Sample Rejection Letters

Written by Helen Glenn Court
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Just about everyone would likely agree that getting a rejection letter is something of a downer, if not downright depressing. Worse, however, is writing one. You could be turning down a personal loan, a college admission, a job seeker, or a would-be pet owner. You know--because you've been there yourself--what it feels like to be turned down. So what do you do? How do put it nicely? How do you put the "the glass is half full" spin on a "no, thank you" message?

A good first step, you might already have thought, would be to look a variety of rejection letters for different circumstances. That would give you boilerplate language to adapt to your own needs. You might not need to do much with a generic sample, in fact. The fewer words you use, the better off you generally are. Job rejections are the letters that both are the most variable and take the most work.

Composing Rejection Letters

Once you've seen enough samples to be able to recite half of them (or think you can), sit down and write your letter. After you've tweaked it here and there several times over, you'll come up with turns of phrase you're comfortable with. Be sure to edit vigorously. You certainly don't want to wish someone you've turned down for not meeting the criteria with a spelling error!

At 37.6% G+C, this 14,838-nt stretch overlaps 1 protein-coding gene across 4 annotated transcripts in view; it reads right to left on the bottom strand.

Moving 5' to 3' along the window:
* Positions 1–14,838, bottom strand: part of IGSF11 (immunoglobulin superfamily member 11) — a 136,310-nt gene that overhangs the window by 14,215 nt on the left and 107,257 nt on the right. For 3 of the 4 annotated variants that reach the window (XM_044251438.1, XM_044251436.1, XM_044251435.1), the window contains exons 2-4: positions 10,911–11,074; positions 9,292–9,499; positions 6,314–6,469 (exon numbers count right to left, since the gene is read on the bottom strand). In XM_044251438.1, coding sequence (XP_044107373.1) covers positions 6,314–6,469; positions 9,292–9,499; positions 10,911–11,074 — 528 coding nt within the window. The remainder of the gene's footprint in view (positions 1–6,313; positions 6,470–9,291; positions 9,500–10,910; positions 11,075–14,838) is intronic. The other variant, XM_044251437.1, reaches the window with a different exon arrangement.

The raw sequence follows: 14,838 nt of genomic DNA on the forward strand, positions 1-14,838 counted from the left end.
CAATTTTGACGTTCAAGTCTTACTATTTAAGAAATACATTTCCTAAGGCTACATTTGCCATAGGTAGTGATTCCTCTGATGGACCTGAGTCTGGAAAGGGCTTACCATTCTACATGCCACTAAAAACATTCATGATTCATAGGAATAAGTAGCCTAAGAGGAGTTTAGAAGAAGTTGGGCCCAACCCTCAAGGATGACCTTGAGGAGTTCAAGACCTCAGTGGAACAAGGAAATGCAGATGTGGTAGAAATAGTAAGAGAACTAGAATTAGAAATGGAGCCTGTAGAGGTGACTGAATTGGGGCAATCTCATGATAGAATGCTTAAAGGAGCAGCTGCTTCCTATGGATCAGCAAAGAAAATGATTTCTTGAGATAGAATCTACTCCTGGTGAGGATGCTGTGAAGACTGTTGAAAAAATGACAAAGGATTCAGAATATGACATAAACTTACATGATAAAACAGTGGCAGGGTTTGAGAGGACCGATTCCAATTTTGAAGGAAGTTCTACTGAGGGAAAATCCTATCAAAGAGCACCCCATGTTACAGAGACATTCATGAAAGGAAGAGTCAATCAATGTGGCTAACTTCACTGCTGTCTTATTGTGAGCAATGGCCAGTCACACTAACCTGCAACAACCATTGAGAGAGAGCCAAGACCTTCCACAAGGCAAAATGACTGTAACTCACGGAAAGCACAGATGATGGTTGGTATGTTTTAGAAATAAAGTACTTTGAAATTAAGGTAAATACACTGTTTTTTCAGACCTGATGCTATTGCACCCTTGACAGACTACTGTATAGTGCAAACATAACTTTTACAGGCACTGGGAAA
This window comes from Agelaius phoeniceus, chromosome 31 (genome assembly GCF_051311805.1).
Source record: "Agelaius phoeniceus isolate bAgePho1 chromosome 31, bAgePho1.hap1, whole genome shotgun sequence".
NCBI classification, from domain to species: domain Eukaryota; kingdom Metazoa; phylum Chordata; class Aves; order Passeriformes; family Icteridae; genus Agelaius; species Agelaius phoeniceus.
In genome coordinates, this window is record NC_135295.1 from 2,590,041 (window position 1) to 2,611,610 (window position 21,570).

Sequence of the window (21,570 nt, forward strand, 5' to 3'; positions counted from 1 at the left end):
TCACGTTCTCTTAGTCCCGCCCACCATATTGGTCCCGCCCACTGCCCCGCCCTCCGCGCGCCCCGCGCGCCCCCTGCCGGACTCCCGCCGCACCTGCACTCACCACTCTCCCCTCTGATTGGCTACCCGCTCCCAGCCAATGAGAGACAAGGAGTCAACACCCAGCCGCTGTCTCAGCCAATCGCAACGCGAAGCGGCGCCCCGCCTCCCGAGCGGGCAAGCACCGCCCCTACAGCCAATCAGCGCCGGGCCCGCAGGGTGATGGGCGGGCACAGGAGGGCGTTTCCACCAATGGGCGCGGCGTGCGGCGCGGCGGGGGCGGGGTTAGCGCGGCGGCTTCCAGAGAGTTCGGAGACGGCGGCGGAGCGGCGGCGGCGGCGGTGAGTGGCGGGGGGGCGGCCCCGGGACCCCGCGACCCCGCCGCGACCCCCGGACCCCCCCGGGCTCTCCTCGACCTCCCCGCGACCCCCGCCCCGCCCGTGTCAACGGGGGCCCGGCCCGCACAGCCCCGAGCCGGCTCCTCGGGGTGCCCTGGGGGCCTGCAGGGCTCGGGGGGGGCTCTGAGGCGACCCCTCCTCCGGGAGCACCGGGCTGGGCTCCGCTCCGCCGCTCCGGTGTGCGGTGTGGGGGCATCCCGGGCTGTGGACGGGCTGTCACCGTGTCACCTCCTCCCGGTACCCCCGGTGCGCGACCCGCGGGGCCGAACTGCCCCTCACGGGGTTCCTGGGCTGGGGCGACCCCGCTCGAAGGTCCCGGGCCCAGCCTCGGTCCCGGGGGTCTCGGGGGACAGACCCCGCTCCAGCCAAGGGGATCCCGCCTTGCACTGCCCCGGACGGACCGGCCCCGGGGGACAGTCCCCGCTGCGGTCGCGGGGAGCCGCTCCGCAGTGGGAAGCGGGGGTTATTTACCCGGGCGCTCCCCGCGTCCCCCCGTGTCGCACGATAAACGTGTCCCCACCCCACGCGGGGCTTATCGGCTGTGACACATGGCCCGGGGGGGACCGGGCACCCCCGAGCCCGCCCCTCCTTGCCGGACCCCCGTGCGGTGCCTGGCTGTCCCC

Let's look at a few stock phrases to get you started. It's hard to go wrong with "Thank you for taking the time to interview" and "Thank you for your application." What follows generally boils down to, "After careful consideration of all the candidates, we have offered the position to someone who more closely met the skills of the position and the department's needs." It's only decent (read: humane) to follow by expressing best wishes for the candidate's job search.

You'll probably want to have a variety of letters on hand--one for flat rejections, one for candidates you'd be interested in for another position, and another for those you really hate turning down. For the middle category, you might want to say something along the lines of, "We encourage you to continue to review our openings for future positions that match your interests and qualifications." For the last, a template and standardized language probably won't do.

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